House Passes 'Russia Sanctions Bill' Giving President Authority to 'Sanction Virtually Anyone, Anywhere In The World'

Chris Menahan
Mar. 17, 2022

The House just voted to give the President "broad authority to sanction virtually anyone, anywhere in the world, whether they are connected to Russia or not," Rep Thomas Massie (KY-R) reports.

"This was slipped into the Russian sanctions bill on pages 19, 20, 21," Massie said.

The bill amends the Magnitsky Act to say the President can sanction "any foreign person" acting on behalf of Russia or any foreign person who has "materially assisted" those acting on behalf of Russia.

The language is deliberately broad so it can apply to virtually anyone.

Massie said only eight House reps -- all Republican -- voted against the bill.

Shortly after taking office, Biden signed an incredibly broad executive order which stated that Americans assets could be seized if Treasury Secretary Janet Yellen and/or Secretary of State Antony Blinken, in consultation with the Attorney General Merrick Garland, declared they were acting "directly or indirectly" "for the benefit of" Russia.

The American Thinker reported on the EO at the time in an article titled, "Executive Order Canceling the Constitution":
On April 15, President Biden signed an Executive Order on Blocking Property with Respect to Specified Harmful Foreign Activities of the Government of the Russian Federation. Contrary to its title, this EO is not about Russia. It is designed to allow the Biden administration to deprive American citizens and organizations of their rights and property by arbitrarily linking those persons to real, imagined, or vaguely defined activities of the Russian government.

The Biden administration unilaterally makes the determination and requires neither criminal acts nor intent. The punishment is blocking assets and a prohibition on any dealing with the accused person. Spouses and adult children of individuals found guilty by accusation under this EO are punished, too.

[...] Section 1 of the EO enumerates prohibited activities and defines guilty persons as those "determined" by the Secretary of Treasury [Janet Yellen] and/or Secretary of State [Antony Blinken] in consultation with the Attorney General [Merrick Garland] to be:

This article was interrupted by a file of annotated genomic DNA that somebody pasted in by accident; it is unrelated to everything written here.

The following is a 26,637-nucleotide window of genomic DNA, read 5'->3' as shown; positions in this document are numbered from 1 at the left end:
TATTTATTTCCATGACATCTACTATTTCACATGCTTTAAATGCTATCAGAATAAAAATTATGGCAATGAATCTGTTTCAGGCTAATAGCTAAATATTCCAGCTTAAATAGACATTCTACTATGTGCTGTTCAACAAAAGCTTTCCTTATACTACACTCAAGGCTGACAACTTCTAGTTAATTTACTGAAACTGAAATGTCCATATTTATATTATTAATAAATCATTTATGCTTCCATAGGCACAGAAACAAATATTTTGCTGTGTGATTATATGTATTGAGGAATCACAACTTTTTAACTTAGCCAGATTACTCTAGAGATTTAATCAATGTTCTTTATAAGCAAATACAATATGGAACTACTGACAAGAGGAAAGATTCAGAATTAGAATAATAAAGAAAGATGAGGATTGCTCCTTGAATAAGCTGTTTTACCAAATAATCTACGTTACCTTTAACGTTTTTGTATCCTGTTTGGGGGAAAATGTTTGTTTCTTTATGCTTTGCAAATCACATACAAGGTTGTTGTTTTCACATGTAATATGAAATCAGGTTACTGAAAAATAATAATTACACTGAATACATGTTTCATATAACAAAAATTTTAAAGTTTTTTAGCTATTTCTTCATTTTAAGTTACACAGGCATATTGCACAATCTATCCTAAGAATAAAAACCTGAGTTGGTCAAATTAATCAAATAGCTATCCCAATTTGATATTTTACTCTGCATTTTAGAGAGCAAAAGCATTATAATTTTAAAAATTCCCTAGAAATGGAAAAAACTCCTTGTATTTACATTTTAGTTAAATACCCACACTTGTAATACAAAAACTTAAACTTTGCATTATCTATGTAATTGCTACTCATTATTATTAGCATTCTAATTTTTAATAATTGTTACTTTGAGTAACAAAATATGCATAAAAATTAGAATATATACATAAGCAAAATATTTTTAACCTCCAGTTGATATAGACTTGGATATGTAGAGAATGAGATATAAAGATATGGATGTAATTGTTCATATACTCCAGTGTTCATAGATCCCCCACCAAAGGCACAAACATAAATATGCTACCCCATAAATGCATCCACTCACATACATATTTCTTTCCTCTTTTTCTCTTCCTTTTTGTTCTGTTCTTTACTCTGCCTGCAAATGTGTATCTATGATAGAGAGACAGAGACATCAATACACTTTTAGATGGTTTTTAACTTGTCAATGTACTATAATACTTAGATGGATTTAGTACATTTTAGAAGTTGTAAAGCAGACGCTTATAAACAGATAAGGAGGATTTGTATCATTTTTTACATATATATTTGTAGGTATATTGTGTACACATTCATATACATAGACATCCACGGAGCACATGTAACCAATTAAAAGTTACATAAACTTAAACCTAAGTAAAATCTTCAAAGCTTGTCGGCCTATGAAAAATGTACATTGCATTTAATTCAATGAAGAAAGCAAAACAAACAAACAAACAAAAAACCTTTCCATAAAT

(a)(ii) responsible for or complicit in, or to have directly or indirectly engaged or attempted to engage in, any of the following for or on behalf of, or for the benefit of, directly or indirectly, the Government of the Russian Federation:

(A) malicious cyber-enabled activities;

(B) interference in a United States or other foreign government election;

(C) actions or policies that undermine democratic processes or institutions in the United States or abroad;

(D) transnational corruption;

[...] Biden's new EO is directed mostly at US persons. It criminalizes speech and political activities, based on whimsical and arbitrary definitions. The Biden administration can define "malicious activities," "democratic processes or institutions," and the activities that undermine them as it wants.

The Biden administration is also free to interpret what constitutes "interests of the Russian Government." Such broad and vague language allows the Biden regime to select US citizens and political organizations arbitrarily, and then deprive them of their property and rights without anything reminiscent of due process. The EO does not even require that anybody commit an actual crime somewhere. False cyber-attribution or fake bounty claims are sufficient. Biden's remarks to the EO showed no regard to the culpability of any targeted US citizens or other persons.
Any notion the US is still a "liberal democracy" is now dead.

[Header image by Gage Skidmore, CC BY-SA 2.0]

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